And at least for the versions we’ve been testing, the McFellon Pro is much easier to ski in tight spots vs. the Parlor Mountain Jay that Jonathan tested (Jonathan will have more to say about the Mountain Jay vs the McFellon Pro in our Deep Dive). The McFellon Pro is not a very quick ski in that it requires a good bit of physical effort to move around, but it’s far from feeling locked-in, and our pair has a pretty forgiving flex pattern with a big sweet spot.
For a 112mm-wide ski — especially one that’s reverse-camber — the McFellon Pro carves very well.
As with most reverse-camber skis, the McFellon Pro feels a bit twitchy when skiing it bases-flat. But as soon as you tip it on edge at all, it provides very good edge hold for its width. This is not a very energetic ski (again, as is the case with many reverse-camber skis) but the McFellon Pro is predictable and intuitive on groomed snow.
The McFellon Pro’s moderate sidecut radius (19.8 m @ 185 cm) and minimally tapered tips make it very easy to initiate turns and I found it easy to make everything from short-GS to Super-G sized turns. All in all, I think the McFellon Pro is a very good, 112mm-wide carver.
Overall, this is a playful ski, but there are some caveats.
The McFellon Pro is very easy to slash around, you can ski it centered (when mounted around -6 cm from center), it skis switch well in all but the deepest snow, and it’s pretty easy to bend into butters. But the McFellon Pro also has a pretty hefty swing weight and it’s not super poppy.
So while this ski is not the easiest to flick around nor the easiest to load up when popping off cliffs and jumps, it’s far from some super one-dimensional, directional ski. So I wouldn’t recommend this ski to those who prioritize energy and a low swing weight, but I would recommend it to skiers who appreciate playfulness but who also want to ski hard and fast in a variety of conditions.
And if you want a looser feel and better switch-skiing performance in deep snow, there’s always the more rockered McFellon Pro 2.0 (as noted above in our First Look, the “Pro 2.0” has more tail rocker and higher tail splay than the original McFellon Pro we’ve been skiing).
Who’s It For?
Given that Parlor can customize the McFellon Pro however you want, it is a ski that could work for a lot of different people.
For the particular version we tested, the McFellon Pro is a very solid choice for intermediate through expert skiers seeking a soft-snow-oriented ski that is pretty forgiving, maneuverable, and playful, but that’s also strong and hefty enough to ski quite fast in a variety of conditions. It could definitely work as a dedicated pow ski, but for areas that don’t see a whole lot of icy snow, it’s also totally adequate as an all-mountain ski. It excels in soft snow, but does not feel out of place when the snow gets skied out.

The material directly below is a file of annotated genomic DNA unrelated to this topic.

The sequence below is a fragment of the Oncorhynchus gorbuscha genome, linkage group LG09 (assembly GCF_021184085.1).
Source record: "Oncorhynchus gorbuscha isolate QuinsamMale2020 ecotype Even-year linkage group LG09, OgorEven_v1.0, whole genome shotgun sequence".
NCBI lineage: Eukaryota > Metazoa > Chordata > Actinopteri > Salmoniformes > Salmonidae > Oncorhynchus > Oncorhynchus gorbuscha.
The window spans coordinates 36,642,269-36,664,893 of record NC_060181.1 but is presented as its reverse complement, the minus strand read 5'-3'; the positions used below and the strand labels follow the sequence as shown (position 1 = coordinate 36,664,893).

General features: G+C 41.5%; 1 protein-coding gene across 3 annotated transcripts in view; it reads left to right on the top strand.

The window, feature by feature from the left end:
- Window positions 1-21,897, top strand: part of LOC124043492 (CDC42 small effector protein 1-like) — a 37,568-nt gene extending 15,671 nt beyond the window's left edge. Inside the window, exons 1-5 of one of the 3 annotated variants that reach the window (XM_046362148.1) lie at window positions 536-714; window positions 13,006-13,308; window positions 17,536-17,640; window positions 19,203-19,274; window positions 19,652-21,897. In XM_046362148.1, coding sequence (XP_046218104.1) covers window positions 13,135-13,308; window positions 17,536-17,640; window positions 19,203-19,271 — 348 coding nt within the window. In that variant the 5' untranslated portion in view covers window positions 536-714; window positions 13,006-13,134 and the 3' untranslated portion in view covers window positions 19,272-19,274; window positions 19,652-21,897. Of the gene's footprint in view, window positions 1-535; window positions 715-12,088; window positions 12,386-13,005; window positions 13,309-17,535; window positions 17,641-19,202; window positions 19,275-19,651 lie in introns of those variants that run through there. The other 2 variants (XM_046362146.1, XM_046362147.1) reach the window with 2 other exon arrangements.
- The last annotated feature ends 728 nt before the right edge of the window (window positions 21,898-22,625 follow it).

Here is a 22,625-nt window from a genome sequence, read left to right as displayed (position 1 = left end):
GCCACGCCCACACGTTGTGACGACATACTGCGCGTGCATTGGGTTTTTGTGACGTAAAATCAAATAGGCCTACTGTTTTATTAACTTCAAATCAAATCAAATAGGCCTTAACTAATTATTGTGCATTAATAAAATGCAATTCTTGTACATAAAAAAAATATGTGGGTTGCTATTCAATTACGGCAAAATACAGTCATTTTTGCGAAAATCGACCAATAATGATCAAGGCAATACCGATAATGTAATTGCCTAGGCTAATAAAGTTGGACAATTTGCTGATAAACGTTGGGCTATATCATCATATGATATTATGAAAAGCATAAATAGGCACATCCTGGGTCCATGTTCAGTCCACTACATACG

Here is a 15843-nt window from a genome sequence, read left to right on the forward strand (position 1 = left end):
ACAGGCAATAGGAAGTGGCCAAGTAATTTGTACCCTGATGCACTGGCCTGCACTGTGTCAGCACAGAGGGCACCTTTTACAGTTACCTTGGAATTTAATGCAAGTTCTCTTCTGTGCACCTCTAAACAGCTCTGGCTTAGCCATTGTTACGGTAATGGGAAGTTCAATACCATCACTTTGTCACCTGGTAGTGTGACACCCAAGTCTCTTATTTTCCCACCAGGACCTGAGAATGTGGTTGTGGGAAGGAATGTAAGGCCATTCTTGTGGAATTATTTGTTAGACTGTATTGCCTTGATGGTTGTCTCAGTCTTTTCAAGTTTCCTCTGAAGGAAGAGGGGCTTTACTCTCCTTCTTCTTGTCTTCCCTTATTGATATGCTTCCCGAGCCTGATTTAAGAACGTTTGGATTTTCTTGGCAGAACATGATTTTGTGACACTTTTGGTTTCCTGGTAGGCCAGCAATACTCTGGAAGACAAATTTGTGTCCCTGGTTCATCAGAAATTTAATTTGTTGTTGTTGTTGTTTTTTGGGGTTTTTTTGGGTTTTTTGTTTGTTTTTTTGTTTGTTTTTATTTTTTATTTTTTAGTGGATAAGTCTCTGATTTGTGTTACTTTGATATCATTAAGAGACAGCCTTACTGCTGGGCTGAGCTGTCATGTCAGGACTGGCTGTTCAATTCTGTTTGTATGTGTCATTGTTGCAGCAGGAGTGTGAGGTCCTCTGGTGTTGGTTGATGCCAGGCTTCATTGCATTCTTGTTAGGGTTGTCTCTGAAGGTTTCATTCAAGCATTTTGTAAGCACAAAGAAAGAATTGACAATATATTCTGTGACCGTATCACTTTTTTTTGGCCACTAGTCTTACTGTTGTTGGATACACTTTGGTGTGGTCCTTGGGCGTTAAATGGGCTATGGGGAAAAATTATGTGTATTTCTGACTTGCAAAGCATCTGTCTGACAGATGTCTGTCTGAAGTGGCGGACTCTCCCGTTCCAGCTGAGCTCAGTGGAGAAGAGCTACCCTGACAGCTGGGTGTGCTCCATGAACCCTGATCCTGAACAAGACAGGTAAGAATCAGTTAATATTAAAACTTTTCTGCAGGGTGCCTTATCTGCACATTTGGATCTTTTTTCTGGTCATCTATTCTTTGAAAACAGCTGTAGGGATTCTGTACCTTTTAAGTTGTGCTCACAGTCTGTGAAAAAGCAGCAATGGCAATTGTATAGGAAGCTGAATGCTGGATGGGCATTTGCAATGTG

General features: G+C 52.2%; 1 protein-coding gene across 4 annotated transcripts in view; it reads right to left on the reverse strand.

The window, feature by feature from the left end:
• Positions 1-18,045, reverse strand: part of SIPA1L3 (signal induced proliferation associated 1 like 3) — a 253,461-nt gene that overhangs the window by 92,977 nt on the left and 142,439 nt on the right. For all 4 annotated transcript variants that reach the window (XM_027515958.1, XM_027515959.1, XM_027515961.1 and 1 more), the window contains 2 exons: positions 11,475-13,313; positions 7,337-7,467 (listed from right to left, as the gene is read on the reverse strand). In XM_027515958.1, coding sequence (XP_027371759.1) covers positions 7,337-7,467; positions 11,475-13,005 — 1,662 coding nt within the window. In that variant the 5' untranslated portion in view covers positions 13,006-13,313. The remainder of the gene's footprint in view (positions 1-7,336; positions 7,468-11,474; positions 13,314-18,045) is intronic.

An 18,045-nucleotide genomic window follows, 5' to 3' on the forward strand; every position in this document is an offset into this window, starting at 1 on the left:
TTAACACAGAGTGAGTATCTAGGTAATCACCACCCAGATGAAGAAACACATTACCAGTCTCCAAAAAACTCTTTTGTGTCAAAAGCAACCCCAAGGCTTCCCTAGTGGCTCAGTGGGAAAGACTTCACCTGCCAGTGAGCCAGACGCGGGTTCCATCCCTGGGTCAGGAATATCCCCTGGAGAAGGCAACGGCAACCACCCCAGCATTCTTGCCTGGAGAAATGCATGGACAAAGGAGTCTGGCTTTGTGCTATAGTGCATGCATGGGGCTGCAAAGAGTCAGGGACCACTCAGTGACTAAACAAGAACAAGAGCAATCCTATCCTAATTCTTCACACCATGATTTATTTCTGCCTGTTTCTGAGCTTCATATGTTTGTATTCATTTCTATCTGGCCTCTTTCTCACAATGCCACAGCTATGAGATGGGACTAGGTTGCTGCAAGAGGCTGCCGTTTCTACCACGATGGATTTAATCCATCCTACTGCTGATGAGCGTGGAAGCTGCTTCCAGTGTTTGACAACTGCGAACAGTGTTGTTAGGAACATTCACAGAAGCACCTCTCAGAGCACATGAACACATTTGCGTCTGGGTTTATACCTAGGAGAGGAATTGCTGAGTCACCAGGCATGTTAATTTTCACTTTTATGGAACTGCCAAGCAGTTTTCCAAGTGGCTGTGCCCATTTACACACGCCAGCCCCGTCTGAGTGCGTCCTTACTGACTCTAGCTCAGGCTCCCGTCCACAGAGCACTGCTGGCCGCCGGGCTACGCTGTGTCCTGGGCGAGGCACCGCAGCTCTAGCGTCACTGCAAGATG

The version we’ve been using is not the best option for skiers who prioritize freestyle performance above all else (due to the ski’s higher swing weight & lack of pop), nor is it for those who mostly just want to ski super fast with a directional style (mostly due to the ski’s softer flex pattern). But you could have Parlor either make the McFellon Pro lighter and more rockered, or heavier and stiffer, if you fit those criteria, respectively.
The McFellon Pro makes a lot of sense for people who want a maneuverable ski that you can also carve quite hard, and that’s easy to ski while also being substantial enough to ski aggressively when you feel like it.
The Parlor McFellon Pro and Mountain Jay make for an interesting example of how much you can change a ski by tweaking its flex pattern and rocker profile. Where the Mountain Jay we tested was a pretty game-on, directional ski, the McFellon Pro we tested is a playful, intuitive, and pretty easy one. The McFellon Pro is surprisingly versatile for how wide it is, is easy to pivot while still being solid on edge, and it’s playful while also being pretty stable.
Deep Dive Comparisons
Become a Blister Member or Deep Dive subscriber to check out our Deep Dive comparisons of the McFellon Pro to see how it compares to the Parlor Mountain Jay, Folsom Primary, Moment Meridian 107, 4FRNT Devastator, Liberty Origin 112, Icelantic Nomad 105, Blizzard Rustler 11, Nordica Enforcer 110 Free, K2 Mindbender 108Ti, Prior Northwest 110, ON3P Jeffrey 108, ON3P Woodsman 108, Moment Wildcat 108, Moment Deathwish, Kye Shapes Metamorph, K2 Reckoner 112, Whitedot Altum 114, Faction Prodigy 4.0, & Black Crows Atris.